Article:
Ping An Insurance (Group) Co., China’s second-largest insurer, is boosting overseas assets as the nation’s slowing economy and falling interest rates make it difficult to find investments with attractive returns at home.
The company has about 16 billion yuan ($2.5 billion) of deals abroad in the works for 2015, and expects total investments overseas to rise to as much as 50 billion yuan by year-end upon full payment, from about 33 billion yuan, Chief Investment Officer Timothy Chan said in an interview in Shanghai last week. More than 10 billion yuan of the new deals are property related, including two projects in the U.K. and a $650 million asset-backed-securities project in the U.S., he said, while declining to name targets.
While a stock-market rally helped triple Chinese insurers’ profits in the first half, an ensuing rout of almost 40 percent from a June 12 high and further anticipated rate cuts threaten to depress returns on new cash from policy sales and maturing investments. The benchmark Shanghai Composite Index tumbled as much as 8.5 percent on Monday, erasing this year’s gain, as government support measures failed to bolster equities.
“When interest rates drop, reinvestments face bigger risks,” Chan said. “We’re facing this pro-actively and preparing in advance.”
Ping An has signed an asset-backed securities agreement with a U.S. logistics company, where the insurer will buy a basket of rental properties from the seller and lease it back for a roughly 8 percent yield based on net operating income, Chan said. Overseas investments will expand “gradually,” he said, adding that foreign markets also face structural issues like aging of the population and high leverage.
Ping An shares fell 7.7 percent in Hong Kong trading as of 10:16 a.m. local time, extending this year’s decline to 9 percent.
The insurer’s first-half net income jumped 62 percent as investment yields expanded and premium income rose.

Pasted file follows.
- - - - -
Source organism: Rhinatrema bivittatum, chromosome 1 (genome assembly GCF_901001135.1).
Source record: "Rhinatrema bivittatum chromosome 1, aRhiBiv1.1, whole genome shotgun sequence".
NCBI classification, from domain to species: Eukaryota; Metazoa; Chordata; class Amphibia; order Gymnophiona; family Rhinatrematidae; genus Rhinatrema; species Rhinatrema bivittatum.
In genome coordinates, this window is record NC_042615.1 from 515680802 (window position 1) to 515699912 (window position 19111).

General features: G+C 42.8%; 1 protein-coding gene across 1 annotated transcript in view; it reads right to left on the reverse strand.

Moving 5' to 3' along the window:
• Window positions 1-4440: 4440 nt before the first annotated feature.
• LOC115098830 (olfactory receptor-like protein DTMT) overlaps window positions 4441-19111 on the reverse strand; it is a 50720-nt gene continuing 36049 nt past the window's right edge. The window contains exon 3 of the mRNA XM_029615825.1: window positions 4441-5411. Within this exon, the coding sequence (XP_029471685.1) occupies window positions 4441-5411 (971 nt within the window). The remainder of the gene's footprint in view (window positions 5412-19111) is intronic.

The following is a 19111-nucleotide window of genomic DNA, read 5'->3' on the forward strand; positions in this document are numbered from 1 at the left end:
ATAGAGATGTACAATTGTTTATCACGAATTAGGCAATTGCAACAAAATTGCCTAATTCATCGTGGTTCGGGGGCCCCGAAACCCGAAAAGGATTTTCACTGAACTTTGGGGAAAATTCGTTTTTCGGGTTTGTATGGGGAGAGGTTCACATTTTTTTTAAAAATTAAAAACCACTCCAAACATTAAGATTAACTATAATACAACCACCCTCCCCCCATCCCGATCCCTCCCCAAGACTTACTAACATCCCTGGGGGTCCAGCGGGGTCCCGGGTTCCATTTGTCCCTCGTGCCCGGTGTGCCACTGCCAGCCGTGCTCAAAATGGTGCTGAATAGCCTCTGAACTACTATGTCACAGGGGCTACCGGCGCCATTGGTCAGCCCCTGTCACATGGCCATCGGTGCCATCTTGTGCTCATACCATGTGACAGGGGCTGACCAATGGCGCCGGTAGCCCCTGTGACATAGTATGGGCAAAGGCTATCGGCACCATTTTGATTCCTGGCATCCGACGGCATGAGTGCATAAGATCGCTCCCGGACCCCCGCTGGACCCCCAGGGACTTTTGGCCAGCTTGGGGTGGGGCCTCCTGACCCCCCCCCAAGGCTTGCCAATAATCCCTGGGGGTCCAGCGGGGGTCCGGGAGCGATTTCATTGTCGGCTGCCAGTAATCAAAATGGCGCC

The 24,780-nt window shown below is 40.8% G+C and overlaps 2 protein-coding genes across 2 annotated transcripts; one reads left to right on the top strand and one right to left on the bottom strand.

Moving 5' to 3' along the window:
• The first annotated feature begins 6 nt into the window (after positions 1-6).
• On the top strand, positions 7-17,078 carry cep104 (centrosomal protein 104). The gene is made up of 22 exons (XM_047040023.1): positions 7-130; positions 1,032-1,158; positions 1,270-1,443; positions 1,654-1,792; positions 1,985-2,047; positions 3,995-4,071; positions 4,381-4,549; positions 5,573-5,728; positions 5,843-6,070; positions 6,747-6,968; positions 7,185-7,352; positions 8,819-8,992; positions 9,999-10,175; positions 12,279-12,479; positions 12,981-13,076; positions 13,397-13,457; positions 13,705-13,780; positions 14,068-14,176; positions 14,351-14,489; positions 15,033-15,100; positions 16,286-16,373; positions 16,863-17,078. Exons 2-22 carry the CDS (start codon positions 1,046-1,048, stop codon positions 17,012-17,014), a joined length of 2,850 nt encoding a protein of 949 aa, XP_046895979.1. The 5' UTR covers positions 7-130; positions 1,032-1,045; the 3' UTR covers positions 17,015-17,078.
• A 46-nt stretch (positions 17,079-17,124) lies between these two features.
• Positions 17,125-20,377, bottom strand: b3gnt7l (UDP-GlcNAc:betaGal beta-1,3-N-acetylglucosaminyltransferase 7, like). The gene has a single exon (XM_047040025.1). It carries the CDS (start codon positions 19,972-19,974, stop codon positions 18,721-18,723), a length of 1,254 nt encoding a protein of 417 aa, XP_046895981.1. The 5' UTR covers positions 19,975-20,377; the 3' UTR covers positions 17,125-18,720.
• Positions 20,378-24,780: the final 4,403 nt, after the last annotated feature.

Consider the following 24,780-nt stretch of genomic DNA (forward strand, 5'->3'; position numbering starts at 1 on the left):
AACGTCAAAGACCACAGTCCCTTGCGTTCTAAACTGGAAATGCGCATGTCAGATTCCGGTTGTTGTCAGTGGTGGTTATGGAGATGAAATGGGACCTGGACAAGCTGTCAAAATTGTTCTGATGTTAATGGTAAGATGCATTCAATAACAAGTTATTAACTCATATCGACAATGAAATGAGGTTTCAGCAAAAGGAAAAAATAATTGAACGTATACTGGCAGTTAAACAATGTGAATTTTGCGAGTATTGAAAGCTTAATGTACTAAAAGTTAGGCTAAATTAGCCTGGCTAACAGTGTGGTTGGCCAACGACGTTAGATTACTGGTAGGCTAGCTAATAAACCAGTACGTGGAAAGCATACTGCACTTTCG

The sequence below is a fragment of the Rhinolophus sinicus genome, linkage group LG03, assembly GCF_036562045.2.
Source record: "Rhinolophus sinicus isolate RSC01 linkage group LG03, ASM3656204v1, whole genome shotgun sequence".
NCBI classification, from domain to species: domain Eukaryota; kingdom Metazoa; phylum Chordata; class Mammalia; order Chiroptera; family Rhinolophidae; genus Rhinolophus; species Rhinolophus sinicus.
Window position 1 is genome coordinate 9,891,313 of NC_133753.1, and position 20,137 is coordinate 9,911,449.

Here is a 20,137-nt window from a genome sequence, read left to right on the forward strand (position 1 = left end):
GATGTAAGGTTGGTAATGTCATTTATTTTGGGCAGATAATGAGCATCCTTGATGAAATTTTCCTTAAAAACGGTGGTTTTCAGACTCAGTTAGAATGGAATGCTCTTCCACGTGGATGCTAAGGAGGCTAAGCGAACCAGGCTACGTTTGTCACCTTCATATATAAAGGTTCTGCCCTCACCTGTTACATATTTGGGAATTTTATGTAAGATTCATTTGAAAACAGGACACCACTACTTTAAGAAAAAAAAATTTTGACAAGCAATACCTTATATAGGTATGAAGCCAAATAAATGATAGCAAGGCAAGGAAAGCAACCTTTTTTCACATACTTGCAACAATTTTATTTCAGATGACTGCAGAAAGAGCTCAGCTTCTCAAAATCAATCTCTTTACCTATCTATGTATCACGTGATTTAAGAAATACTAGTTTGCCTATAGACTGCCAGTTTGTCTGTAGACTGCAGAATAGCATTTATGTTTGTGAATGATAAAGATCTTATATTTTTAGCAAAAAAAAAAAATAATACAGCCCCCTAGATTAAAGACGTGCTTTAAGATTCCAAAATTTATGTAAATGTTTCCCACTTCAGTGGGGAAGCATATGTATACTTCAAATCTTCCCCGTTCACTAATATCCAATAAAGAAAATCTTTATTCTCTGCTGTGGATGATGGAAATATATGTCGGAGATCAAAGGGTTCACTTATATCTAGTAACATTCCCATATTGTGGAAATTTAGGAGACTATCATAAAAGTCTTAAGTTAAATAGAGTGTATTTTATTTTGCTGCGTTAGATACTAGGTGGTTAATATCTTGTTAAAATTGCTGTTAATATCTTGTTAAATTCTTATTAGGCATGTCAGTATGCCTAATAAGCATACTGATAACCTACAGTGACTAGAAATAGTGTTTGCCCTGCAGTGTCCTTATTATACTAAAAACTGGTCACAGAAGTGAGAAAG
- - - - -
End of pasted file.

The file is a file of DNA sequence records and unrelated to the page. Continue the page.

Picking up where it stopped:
Domestically, Ping An will keep focusing on fixed-income securities in the second half, and may put as much as 80 percent of new money into such instruments, compared with the category’s asset weighting of about 77 percent as of June 30. It will seek to boost longer-maturity debt holdings, with a preference for seven- to 10-year debt, to lock in yields that “remain relatively high” before further rate cuts.
“China’s real interest rate is still high and from now on through next year should be heading lower, as the central bank will cut lending rates or reserve requirements,” Chan said. “It’s just a matter of time.”
To arrest the economic slowdown, the People’s Bank of China has cut interest rates four times since November and reduced the amount of cash that lenders must set aside as reserves.
Ping An will also consider buying bonds that policy banks are expected to issue to finance infrastructure construction, he said. The company is in talks with some state-owned enterprises for potential investments as part of their shareholding reforms, he said without naming any.
The insurer expects to focus on “defensive growth stocks” in China’s equities market in the second half, such as innovative finance, medical and consumer-durables companies, as they’re the main beneficiaries of slowing inflation and economic growth as well as falling interest rates, Chan said.
Ping An reduced some A-share holdings in the first half as early as April after the market jumped and diversified into Hong Kong stocks that had cheaper valuations, Chan said. The insurer picked a “core list” of about 10 leading companies that have stable return on equity and dividends, and they will remain the priority in the second half, he said.
Equities accounted for 17.5 percent of Ping An’s portfolio as of June 30, up from 14.1 percent at the end of 2014, according to its half-year report last week.
Real exposure is lower than the data suggest, as the 17.5 percent also included about 60 billion yuan of securities unrelated to the A-share market, such as 30 billion yuan of unlisted preferred stock, about 20 billion yuan of wealth management products and equity investments in infrastructure projects, Chan said.
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